2

I'm trying to write a program that will quickly shut down a laptop without prompting for a password or confirmation. The laptop is running Linux, specifically Manjaro.

To that end, I'm trying to make a setuid executable called downnow that executes shutdown with fixed arguments (and also spawns a shell). I'm only using system here to keep the program short, it's a terrible idea from a security standpoint.

// downnow.c
#include <stdlib.h>

int main() {
  system("shutdown --no-wall --halt now");
  return 0;
}

then I compiled downnow, moved it to /bin, changed its owner and gave it setuid and setgid permissions:

$ sudo chown root /bin/downnow 

$ sudo chgrp root /bin/downnow 

$ sudo chmod u+s /bin/downnow 

$ sudo chmod g+s /bin/downnow 

However, when I attempt to execute downnow as an unprivileged user, it can't communicate with systemd.

$ downnow 
Failed to halt system via logind: Interactive authentication required.
Failed to talk to init daemon.

I get the same message before and after ch{own,grp,mod}ing.

stat reports the same permissions on /bin/downnow and /usr/bin/sudo.

$ stat /bin/downnow 
  File: /bin/downnow
  Size: XXXX        Blocks: XX         IO Block: XXXX   regular file
Device: XXXXX/XXXXX Inode: XXXXXX     Links: 1
Access: (6755/-rwsr-sr-x)  Uid: (    0/    root)   Gid: (    0/    root)

$ stat /usr/bin/sudo
  File: /usr/bin/sudo
  Size: XXXXXX      Blocks: XXX        IO Block: XXXX   regular file
Device: XXXXX/XXXXX Inode: XXXXXXX     Links: 1
Access: (4755/-rwsr-xr-x)  Uid: (    0/    root)   Gid: (    0/    root)

Why might downnow fail to elevate its privileges when sudo works perfectly?

1

Probably due to a lack of a setuid(2) call. Here's a before and after around such a call:

#include <err.h>
#include <stdio.h>
#include <unistd.h>

#define GETUIDS(p) (p[0]=getuid(),p[1]=geteuid())

int main(void)
{
    uid_t ids[2];
    GETUIDS(ids);
    fprintf(stderr, "real %lu effective %lu\n", (unsigned long) ids[0],
            (unsigned long) ids[1]);
    if (setuid(0) == -1)
        err(1, "setuid failed");
    GETUIDS(ids);
    fprintf(stderr, "real %lu effective %lu\n", (unsigned long) ids[0],
            (unsigned long) ids[1]);
    return 0;
}

Also your wrapper is not really safe; hopefully it will not escape to multi-user systems. It would be likely much safer to avoid the needless shell call (unless you like shellshock type vulnerabilities or the strange handling of duplicate environment variables by, say, bash...) and instead use an exec(3) call to replace your process with shutdown directly:

#include <err.h>
#include <unistd.h>

int main()
{
    if (setuid(0) == -1)
        err(1, "setuid failed");
    //execl("/usr/bin/echo", "echo", "--no-wall", "--halt", "now",
    execl("/usr/sbin/shutdown", "shutdown", "--no-wall", "--halt", "now",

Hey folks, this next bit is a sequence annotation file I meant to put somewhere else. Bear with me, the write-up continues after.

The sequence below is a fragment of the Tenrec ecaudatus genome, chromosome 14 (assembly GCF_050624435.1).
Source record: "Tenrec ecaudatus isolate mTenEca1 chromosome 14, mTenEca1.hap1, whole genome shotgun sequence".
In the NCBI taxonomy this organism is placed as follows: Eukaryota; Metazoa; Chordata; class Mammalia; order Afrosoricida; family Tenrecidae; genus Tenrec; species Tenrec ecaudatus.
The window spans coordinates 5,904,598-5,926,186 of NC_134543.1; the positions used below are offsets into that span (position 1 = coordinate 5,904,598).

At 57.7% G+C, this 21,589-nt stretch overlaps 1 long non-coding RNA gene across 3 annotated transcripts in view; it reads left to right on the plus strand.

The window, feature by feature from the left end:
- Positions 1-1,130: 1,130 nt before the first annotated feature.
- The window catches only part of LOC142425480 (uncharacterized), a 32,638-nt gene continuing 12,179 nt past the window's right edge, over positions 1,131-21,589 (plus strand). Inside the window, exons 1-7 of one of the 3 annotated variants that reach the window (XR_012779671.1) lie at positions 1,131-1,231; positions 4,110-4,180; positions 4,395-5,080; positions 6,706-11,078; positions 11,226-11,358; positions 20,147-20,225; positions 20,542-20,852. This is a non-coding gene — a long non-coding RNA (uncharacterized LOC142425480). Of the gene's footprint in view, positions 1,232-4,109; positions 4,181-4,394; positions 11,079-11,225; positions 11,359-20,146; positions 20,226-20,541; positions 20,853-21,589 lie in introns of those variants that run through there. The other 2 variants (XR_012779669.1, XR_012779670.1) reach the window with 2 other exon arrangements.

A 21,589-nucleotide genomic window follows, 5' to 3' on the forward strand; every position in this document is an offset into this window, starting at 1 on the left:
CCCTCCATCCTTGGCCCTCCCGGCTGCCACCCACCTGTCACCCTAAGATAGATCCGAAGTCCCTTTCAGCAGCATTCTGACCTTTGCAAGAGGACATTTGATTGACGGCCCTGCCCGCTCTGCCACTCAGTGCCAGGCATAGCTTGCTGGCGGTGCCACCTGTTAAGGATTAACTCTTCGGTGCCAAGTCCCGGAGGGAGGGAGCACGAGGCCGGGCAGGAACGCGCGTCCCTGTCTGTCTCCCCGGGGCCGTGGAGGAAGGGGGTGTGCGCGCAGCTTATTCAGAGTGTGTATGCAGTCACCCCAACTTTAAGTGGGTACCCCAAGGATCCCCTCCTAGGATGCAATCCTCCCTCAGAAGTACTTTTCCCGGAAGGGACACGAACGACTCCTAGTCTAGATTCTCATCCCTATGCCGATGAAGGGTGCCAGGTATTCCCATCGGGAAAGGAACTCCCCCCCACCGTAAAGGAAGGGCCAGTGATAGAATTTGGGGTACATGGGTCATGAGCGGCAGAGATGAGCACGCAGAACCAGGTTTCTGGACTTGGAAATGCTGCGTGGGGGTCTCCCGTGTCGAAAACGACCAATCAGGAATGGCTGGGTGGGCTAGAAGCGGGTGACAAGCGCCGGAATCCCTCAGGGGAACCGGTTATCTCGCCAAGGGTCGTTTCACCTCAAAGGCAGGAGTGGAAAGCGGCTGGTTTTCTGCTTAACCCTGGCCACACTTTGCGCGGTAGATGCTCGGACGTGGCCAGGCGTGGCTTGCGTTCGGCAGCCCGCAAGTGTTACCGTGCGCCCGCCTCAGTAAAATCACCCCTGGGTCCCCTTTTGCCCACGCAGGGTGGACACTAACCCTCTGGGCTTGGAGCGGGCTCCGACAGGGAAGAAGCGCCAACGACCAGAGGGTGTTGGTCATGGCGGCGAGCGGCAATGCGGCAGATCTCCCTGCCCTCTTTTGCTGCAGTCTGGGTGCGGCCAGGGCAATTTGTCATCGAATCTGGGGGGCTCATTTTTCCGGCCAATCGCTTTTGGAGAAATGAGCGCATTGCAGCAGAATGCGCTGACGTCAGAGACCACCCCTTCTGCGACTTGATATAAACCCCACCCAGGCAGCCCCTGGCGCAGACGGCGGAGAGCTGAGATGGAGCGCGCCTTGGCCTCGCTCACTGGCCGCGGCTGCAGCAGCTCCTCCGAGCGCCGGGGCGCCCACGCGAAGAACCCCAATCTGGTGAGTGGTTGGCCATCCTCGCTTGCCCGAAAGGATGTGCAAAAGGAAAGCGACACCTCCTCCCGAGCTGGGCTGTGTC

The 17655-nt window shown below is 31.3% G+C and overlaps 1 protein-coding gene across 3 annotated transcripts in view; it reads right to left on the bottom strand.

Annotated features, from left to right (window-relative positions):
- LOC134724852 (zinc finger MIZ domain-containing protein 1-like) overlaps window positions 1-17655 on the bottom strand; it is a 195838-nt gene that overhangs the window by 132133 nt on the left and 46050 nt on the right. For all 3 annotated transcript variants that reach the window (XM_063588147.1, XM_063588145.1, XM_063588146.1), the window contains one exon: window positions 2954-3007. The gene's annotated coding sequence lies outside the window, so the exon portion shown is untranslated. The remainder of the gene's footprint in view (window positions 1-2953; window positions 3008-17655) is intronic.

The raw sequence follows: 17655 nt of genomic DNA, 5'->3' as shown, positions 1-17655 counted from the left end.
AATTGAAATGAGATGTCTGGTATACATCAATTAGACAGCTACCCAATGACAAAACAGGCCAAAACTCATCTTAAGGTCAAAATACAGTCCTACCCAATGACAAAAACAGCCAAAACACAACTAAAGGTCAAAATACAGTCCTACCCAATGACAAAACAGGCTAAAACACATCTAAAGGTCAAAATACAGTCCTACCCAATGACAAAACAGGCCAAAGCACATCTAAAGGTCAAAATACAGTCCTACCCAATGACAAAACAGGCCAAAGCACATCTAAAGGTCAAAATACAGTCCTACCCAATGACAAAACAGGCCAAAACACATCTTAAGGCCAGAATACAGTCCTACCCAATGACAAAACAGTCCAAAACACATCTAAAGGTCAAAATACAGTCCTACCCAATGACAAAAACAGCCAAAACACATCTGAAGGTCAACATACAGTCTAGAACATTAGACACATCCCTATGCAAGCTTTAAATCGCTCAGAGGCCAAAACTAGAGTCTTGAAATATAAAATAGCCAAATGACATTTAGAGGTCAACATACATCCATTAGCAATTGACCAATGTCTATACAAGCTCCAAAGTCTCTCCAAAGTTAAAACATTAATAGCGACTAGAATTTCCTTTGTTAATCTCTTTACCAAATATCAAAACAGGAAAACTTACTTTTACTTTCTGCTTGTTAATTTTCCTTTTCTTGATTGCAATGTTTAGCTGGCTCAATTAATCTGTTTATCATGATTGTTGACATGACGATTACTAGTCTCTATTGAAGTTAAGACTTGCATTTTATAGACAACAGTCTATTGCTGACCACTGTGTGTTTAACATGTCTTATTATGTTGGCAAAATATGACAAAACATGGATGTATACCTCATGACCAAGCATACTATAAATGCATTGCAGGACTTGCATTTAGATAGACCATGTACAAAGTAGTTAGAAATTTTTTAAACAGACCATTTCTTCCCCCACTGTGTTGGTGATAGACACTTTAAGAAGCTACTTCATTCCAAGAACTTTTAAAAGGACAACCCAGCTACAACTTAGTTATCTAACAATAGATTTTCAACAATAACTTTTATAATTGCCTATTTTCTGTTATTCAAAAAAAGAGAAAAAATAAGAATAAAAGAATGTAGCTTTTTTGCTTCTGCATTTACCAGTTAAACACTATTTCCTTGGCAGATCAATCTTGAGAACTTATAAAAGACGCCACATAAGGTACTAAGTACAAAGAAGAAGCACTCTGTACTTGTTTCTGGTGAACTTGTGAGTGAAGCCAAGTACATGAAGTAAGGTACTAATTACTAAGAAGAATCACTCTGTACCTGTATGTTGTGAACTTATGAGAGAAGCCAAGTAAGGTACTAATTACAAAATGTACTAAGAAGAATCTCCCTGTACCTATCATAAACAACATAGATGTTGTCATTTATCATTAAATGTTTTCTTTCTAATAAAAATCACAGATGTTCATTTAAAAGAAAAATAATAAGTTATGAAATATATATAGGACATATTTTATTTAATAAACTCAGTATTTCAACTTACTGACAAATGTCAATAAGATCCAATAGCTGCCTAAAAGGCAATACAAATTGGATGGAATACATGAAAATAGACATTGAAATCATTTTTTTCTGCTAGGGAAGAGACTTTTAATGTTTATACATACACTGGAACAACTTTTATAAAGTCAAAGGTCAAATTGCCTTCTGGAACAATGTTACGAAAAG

(char *) 0);
    err(1, "exec failed");
    return 1;
}

A few accidental shutdowns later...

centos7# make badcode
cc     badcode.c   -o badcode
centos7# mv badcode /badcode
centos7# chmod u+s /badcode
centos7# su - jhqdoe
Last login: Thu Jan 10 01:39:03 UTC 2019 on pts/0
[jhqdoe@centos7 ~]$ /badcode
Connection to 192.168.99.2 closed by remote host.
Connection to 192.168.99.2 closed.
  • The part that everyone is missing is that Interactive authentication required. results from the PolicyKit rules processing, which does not happen in-process and which tests the effective UID not the real UID. – JdeBP Jan 10 at 12:18
  • @JdeBP huh? maybe post how you think policykit is involved in an answer? where did you pull Interactive authentication required from? – thrig Jan 10 at 14:40
  • From the question. – JdeBP Jan 11 at 9:22
  • @JdeBP yes, and? PolicyKit intrudes without the necessary setuid call, and does not with the setuid call and appropriate ownership and u+s bit set, as a trivial test on, say, Centos 7 will show. – thrig Jan 11 at 14:57
2

Setting the permission bit only allows your application to use the setuid call and doesn't, by itself, change your permissions. To do that, you need to set the uid with setuid(uid_t uid). See the man page for details: https://linux.die.net/man/2/setuid

You can use geteuid() to get the current effective uid (i.e. the owner of the file with the setuid permission). See man page: https://linux.die.net/man/2/geteuid

Example:

// downnow.c
#include <stdlib.h>
#include <unistd.h>

int main() {
  setuid(geteuid());
  system("shutdown --no-wall --halt now");
  return 0;
}
  • That explanation will probably just confuse people. The set-ID permissions very much do change one's credentials. Indeed, you are copying those very changed effective credentials onto the real ones. – JdeBP Jan 10 at 11:47

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